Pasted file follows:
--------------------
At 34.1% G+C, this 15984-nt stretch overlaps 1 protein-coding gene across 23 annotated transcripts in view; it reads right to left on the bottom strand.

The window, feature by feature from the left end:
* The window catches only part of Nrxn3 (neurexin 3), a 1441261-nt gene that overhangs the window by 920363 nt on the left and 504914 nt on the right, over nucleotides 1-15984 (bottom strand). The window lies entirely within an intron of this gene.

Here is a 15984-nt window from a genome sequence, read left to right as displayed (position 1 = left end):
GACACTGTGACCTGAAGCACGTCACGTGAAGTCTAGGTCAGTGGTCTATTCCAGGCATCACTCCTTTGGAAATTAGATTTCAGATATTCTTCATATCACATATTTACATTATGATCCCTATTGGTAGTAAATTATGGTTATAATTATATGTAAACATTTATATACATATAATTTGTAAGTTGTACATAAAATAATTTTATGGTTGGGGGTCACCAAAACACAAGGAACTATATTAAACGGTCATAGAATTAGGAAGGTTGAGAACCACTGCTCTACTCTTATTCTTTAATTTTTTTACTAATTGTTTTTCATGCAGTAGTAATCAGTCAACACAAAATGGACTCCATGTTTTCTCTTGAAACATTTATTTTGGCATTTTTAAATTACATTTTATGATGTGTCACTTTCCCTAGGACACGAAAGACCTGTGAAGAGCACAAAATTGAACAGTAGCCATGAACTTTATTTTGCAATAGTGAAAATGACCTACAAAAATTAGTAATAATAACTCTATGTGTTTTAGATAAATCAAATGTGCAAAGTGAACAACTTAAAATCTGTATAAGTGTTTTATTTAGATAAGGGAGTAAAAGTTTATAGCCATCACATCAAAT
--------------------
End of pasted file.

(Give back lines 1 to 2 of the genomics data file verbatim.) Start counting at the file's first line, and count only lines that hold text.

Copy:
At 34.1% G+C, this 15984-nt stretch overlaps 1 protein-coding gene across 23 annotated transcripts in view; it reads right to left on the bottom strand.

The window, feature by feature from the left end: